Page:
Barbara Goodwin’s Justice By Lottery

This is the first post in a series dealing with the book Justice by Lottery by Barbara Goodwin, University of Chicago Press, Chicago, 1992.

Barbara Goodwin’s Justice by Lottery is a classic overview of sortition, covering its practical applications and the many speculative proposals in literature and political theory. The book begins with a headpiece, a quotation from King Lear. Since this play was written while Shakespeare was confined in quarantine, it rings differently now that virtually every nation in the world is in lockdown. King Lear planned for a gradual, honourable retirement, but is rejected and enters into a sudden isolation that dislocates and impoverishes.

The scene in question has the former king, betrayed by two of his daughters, in a homeless state, beginning to perceive what his ascendancy had blinded him to. He asks Gloucester, who recently had been brutally blinded for loyalty to Lear, whether he can see how this world goes? Gloucester ruefully answers that he “sees it feelingly.” That is, he understands by touch, not sight. This cartoon depicts how he “sees feelingly,”

Lear then says (and this is Goodwin’s headpiece),

What, art mad? A man may see how this world goes with no eyes. Look with thine ears. See how yon justice rails upon yon simple thief. Hark in thine ear: change places and, handy-dandy, which is the justice, which is the thief? (King Lear, Act IV, Sc. vi)


Here, Lear plays upon another meaning of Gloucester’s expression, “to see feelingly.” We grasp the world with emotions as well as reason; the heart grasps what the brain misses. We can easily pick up on it just from the judge’s tone of voice. A powerful, learned judge, full of entitlement, lays down the law on a “simple thief,” an intellectually challenged poor man in the dock. So, if the high and low switched places, would the judge wish to be condemned so severely? This switch, Goodwin explains later in the book, is a variant of the Golden Rule known as the principle of reflexive reciprocity, which stipulates,

“Submit to what you choose and only choose what you would submit to.”

Only the spirit of reciprocity permits us to “seek feelingly” for equality, and to have a hope of finding it. In the natural, chronological order of things, we all start off weak and grow into our full powers, and eventually grow old and die. The elite of one generation becomes the vulnerable outcast of the next. Random selection, or sortition, is a tool designed to overcome the tendency of those in power to hold on to their status indefinitely, and to ignore the needs of the powerless.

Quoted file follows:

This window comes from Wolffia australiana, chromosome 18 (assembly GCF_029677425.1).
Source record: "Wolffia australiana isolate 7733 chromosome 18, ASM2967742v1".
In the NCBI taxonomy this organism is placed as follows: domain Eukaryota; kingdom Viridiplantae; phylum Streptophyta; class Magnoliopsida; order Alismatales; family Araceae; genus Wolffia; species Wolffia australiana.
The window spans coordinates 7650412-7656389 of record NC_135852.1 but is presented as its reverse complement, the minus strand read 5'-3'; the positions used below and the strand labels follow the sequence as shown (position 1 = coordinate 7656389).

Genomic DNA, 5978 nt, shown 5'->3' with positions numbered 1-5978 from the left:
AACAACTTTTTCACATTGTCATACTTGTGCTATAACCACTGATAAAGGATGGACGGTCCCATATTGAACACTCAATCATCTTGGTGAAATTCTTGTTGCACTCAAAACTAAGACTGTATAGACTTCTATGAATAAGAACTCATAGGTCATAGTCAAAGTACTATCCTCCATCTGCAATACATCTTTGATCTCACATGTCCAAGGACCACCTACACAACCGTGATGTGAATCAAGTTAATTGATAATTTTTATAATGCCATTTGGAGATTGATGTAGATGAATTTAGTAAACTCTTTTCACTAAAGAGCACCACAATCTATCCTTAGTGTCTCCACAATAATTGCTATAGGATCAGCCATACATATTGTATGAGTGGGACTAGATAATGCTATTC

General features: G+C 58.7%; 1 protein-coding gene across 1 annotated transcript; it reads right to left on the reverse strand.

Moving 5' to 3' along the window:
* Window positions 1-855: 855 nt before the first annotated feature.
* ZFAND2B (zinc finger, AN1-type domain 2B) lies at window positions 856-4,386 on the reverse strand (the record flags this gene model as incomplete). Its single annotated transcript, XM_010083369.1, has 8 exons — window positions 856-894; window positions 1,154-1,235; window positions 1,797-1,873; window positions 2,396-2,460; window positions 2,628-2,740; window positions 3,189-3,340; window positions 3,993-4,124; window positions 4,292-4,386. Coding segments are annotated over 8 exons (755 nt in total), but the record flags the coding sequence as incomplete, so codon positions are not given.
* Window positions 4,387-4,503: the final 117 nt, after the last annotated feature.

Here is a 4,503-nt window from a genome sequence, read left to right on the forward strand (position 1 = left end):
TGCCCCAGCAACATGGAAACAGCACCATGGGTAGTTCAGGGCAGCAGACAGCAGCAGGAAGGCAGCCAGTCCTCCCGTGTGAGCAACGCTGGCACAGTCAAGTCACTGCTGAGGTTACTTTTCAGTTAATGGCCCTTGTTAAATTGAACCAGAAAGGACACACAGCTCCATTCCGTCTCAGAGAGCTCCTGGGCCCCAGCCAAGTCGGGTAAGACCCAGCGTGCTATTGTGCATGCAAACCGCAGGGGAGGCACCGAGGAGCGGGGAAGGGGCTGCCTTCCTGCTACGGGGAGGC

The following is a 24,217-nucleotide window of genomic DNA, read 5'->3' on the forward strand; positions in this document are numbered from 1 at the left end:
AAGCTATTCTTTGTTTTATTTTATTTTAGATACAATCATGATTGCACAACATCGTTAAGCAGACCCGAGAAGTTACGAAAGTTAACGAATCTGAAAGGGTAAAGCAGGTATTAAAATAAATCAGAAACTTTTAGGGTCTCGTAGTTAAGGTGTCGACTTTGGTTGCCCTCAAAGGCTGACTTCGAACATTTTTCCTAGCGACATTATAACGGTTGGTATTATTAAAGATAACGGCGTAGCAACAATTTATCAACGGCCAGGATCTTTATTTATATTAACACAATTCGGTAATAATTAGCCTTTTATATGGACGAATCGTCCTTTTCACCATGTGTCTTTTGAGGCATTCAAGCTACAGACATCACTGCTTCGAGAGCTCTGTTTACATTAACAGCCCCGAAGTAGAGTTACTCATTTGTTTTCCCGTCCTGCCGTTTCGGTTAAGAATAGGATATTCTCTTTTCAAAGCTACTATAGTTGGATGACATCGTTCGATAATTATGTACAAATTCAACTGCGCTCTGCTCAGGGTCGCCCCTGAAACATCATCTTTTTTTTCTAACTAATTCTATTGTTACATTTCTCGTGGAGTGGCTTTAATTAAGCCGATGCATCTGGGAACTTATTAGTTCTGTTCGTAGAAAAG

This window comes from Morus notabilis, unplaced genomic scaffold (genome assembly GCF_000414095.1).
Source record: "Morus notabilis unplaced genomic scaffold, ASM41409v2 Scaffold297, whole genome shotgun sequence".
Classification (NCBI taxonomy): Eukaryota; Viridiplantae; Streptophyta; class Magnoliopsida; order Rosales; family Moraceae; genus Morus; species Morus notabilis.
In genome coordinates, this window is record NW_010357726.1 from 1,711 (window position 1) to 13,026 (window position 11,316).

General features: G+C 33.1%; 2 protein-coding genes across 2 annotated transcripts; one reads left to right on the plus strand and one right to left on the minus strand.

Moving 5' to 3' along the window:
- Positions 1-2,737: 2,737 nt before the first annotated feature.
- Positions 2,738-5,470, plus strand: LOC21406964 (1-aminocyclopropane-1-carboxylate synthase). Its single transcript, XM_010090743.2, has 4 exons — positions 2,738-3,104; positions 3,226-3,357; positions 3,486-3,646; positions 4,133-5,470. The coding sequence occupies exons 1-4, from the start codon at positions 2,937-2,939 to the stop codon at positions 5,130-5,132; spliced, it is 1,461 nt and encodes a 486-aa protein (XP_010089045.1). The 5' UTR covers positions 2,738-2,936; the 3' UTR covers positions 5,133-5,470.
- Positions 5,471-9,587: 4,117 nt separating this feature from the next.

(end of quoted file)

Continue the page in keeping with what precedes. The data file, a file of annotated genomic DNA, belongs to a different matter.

To demonstrate this, Goodwin begins “Justice By Lottery” by describing an imaginary dystopia based entirely on the luck of the draw. In this fictional society, known as Aleatoria (derived from the Latin for “gaming house”), everyone undergoes a periodic “handy dandy” displacement in what she calls a “total social lottery.” Wealth is redistributed and jobs shifted randomly after a five-year term. Since randomness is inscrutable and impartial by definition, one would expect Aleatoria to be a utopia.

However, it soon becomes clear that a society where everything is periodically mixed up is more messed up than straightened out. It may give everyone equal chances at a good life but it does so entirely arbitrarily, and a bad life follows just as often. Free speech is suppressed, since dissent would unbalance the hegemony of the lot. Periodic forced replacement becomes displacement, and not knowing what is to come proves to be just as mindless, oppressive and confining as any other unjust rule, such as tyranny, single party rule, or the dominance of bureaucrats or ideologues.

This initial mental experiment of Aleatoria allows Barbara Goodwin to treat the many possible and historical applications of reciprocity through random selection with a flexibility that would not otherwise be possible. In this series, I propose to go over some other high points of her classic book on sortition.

7 Responses

  1. Thank you for this post: I have added her book to my reading list on Goodreads.
    Best,
    Shira

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  2. Be sure to get the 2nd edition, which came out around 2004. I have the old version but have the second version on order.

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  3. The second edition is available from Imprint Academic as part of the Sortition and Public Policy series (Barbara is the series editor): http://books.imprint.co.uk/collection/?collection_id=3

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  4. […] This is the second post in a series on Barbara Goodwin’s classic work on sortition Justice by Lottery, University of Chicago Press, Chicago, 1992. The first post is here. […]

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  5. […] work on sortition Justice by Lottery, University of Chicago Press, Chicago, 1992. The first post is here and the second post is […]

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  6. […] work on sortition Justice by Lottery, University of Chicago Press, Chicago, 1992. The first post is here and the second post is […]

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  7. […] Justice by Lottery, University of Chicago Press, Chicago, 1992. Previously published parts: 1, 2, 3, […]

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